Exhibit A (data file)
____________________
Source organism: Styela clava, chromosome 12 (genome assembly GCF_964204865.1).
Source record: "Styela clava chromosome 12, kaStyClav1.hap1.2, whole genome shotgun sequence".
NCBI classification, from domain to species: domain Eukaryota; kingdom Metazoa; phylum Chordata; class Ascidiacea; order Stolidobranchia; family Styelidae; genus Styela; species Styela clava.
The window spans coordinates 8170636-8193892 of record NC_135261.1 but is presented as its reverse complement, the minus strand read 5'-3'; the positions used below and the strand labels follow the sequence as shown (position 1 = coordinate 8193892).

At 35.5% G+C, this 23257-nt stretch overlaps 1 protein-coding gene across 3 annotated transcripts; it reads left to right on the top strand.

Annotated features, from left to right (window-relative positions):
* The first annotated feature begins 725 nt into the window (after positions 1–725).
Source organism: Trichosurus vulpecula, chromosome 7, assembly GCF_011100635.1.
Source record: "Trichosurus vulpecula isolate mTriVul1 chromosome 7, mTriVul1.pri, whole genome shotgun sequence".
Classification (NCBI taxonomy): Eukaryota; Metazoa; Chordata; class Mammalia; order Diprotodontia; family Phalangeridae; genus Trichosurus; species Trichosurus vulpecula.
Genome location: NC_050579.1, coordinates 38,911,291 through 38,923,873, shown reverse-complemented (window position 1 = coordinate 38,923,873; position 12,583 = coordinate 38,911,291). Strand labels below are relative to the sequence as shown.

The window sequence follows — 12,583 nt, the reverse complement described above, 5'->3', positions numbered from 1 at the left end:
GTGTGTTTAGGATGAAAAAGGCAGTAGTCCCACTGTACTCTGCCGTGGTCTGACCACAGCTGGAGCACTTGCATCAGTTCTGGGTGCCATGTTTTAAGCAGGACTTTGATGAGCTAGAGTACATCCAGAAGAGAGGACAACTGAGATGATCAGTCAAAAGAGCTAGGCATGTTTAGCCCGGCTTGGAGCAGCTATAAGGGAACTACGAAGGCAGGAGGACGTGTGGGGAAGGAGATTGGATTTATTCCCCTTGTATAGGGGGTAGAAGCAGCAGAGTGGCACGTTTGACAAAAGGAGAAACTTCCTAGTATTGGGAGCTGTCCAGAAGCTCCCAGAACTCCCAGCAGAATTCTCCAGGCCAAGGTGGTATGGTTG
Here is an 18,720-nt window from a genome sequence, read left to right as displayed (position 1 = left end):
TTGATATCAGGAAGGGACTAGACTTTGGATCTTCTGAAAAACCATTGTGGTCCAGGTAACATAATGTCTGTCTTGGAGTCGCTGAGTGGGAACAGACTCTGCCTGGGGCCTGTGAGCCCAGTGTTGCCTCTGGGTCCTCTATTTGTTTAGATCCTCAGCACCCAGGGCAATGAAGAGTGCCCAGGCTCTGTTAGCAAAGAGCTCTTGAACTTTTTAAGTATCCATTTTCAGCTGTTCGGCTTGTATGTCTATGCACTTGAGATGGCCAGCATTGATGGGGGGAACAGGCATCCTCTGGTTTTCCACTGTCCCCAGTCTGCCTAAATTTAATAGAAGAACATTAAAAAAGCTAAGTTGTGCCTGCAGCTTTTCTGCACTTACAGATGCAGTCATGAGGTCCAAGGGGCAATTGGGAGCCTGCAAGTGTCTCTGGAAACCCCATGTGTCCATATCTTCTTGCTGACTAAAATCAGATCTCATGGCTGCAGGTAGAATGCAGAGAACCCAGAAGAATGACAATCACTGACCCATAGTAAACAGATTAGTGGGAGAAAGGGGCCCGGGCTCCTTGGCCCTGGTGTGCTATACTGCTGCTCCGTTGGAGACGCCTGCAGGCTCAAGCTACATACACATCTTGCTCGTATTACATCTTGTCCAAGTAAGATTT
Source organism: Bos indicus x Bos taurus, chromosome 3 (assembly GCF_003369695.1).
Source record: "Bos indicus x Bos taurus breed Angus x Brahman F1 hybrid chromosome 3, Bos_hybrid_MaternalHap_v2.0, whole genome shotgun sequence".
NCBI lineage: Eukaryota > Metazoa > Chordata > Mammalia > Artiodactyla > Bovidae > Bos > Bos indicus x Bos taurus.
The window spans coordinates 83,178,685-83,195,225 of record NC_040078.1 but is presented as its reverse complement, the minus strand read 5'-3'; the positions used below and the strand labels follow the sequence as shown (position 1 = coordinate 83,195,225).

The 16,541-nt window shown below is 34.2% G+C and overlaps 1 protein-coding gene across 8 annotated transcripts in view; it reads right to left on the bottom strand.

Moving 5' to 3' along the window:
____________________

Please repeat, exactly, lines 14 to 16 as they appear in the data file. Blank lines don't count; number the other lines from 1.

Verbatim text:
Here is an 18,720-nt window from a genome sequence, read left to right as displayed (position 1 = left end):
TTGATATCAGGAAGGGACTAGACTTTGGATCTTCTGAAAAACCATTGTGGTCCAGGTAACATAATGTCTGTCTTGGAGTCGCTGAGTGGGAACAGACTCTGCCTGGGGCCTGTGAGCCCAGTGTTGCCTCTGGGTCCTCTATTTGTTTAGATCCTCAGCACCCAGGGCAATGAAGAGTGCCCAGGCTCTGTTAGCAAAGAGCTCTTGAACTTTTTAAGTATCCATTTTCAGCTGTTCGGCTTGTATGTCTATGCACTTGAGATGGCCAGCATTGATGGGGGGAACAGGCATCCTCTGGTTTTCCACTGTCCCCAGTCTGCCTAAATTTAATAGAAGAACATTAAAAAAGCTAAGTTGTGCCTGCAGCTTTTCTGCACTTACAGATGCAGTCATGAGGTCCAAGGGGCAATTGGGAGCCTGCAAGTGTCTCTGGAAACCCCATGTGTCCATATCTTCTTGCTGACTAAAATCAGATCTCATGGCTGCAGGTAGAATGCAGAGAACCCAGAAGAATGACAATCACTGACCCATAGTAAACAGATTAGTGGGAGAAAGGGGCCCGGGCTCCTTGGCCCTGGTGTGCTATACTGCTGCTCCGTTGGAGACGCCTGCAGGCTCAAGCTACATACACATCTTGCTCGTATTACATCTTGTCCAAGTAAGATTT
Source organism: Bos indicus x Bos taurus, chromosome 3 (assembly GCF_003369695.1).